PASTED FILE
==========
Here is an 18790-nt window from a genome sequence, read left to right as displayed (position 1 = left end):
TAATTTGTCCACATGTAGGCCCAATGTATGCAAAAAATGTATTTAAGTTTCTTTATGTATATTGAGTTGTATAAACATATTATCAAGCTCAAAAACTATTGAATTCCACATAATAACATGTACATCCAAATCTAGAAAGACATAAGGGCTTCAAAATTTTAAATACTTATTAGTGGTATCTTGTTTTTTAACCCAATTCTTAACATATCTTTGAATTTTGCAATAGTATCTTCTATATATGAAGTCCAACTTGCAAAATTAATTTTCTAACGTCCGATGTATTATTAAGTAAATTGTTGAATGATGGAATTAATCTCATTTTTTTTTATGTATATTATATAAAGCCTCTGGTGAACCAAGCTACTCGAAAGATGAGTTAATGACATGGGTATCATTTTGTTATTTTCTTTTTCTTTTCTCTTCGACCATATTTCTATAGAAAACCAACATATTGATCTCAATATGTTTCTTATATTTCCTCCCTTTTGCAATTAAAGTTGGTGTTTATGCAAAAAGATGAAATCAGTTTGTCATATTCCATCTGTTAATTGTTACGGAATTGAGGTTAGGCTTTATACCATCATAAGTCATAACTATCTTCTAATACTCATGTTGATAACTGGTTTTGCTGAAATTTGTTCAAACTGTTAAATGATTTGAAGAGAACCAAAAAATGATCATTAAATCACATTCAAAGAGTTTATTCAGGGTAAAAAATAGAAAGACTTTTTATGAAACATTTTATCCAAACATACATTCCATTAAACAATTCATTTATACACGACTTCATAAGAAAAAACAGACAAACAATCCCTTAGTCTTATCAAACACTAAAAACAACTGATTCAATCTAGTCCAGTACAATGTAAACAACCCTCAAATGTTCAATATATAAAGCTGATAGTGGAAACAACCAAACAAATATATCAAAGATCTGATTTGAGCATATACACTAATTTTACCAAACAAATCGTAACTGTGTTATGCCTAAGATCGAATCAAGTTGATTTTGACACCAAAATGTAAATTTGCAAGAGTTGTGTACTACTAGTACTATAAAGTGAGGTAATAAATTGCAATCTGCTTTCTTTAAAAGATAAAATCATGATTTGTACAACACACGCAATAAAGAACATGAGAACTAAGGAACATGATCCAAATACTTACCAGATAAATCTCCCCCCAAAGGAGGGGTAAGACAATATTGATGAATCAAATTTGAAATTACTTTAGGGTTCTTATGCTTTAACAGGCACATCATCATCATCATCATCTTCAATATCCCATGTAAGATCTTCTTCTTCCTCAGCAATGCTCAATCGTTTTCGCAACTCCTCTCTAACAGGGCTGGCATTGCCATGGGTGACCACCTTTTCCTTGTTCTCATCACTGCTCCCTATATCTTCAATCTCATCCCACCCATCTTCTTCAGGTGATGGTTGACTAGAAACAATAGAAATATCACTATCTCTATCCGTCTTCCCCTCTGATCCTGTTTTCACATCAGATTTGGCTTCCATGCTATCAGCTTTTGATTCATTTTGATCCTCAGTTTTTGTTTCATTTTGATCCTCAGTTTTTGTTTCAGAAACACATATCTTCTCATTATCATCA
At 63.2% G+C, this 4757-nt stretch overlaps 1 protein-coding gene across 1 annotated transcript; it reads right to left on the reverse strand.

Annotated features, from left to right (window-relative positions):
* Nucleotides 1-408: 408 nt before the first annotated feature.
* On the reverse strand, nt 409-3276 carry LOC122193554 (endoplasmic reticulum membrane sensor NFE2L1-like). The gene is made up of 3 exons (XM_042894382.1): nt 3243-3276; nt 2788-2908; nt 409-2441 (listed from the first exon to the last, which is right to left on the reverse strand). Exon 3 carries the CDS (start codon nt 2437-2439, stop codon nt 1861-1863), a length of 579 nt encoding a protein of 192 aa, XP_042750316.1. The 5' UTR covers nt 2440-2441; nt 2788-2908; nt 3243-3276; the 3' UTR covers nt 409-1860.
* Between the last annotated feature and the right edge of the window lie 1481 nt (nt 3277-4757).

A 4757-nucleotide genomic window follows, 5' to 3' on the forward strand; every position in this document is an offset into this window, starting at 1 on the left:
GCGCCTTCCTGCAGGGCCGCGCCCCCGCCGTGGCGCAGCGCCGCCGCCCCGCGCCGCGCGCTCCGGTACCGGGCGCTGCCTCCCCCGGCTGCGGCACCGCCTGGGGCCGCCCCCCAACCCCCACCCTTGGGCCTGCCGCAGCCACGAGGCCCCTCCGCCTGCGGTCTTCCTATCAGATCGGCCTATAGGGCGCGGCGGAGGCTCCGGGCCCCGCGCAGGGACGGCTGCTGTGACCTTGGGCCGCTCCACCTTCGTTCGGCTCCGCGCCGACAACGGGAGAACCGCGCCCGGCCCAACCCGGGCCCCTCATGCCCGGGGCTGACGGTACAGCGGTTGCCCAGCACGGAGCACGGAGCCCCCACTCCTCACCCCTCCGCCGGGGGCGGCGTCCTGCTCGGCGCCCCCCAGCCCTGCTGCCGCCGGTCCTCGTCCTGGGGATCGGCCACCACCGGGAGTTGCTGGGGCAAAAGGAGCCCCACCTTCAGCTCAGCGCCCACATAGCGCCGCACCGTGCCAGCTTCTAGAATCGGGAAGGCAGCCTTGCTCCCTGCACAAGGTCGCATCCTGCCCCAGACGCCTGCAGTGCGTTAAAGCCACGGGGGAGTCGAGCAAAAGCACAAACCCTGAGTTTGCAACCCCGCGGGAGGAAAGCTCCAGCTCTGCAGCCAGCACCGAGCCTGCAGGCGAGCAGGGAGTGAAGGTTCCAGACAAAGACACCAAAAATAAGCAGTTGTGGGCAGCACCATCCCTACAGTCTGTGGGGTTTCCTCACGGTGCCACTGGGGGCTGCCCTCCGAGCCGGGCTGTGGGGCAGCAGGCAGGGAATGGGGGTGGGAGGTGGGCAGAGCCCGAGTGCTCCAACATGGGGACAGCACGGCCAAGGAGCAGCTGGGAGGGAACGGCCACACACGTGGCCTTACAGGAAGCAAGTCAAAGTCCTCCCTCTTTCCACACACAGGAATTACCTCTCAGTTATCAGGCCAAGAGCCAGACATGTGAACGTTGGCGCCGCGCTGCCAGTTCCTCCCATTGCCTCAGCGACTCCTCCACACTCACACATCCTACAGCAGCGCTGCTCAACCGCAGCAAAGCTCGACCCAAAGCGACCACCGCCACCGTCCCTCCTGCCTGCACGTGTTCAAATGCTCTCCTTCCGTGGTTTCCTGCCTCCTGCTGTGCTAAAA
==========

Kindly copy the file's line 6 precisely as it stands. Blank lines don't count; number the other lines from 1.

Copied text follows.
* On the reverse strand, nt 409-3276 carry LOC122193554 (endoplasmic reticulum membrane sensor NFE2L1-like). The gene is made up of 3 exons (XM_042894382.1): nt 3243-3276; nt 2788-2908; nt 409-2441 (listed from the first exon to the last, which is right to left on the reverse strand). Exon 3 carries the CDS (start codon nt 2437-2439, stop codon nt 1861-1863), a length of 579 nt encoding a protein of 192 aa, XP_042750316.1. The 5' UTR covers nt 2440-2441; nt 2788-2908; nt 3243-3276; the 3' UTR covers nt 409-1860.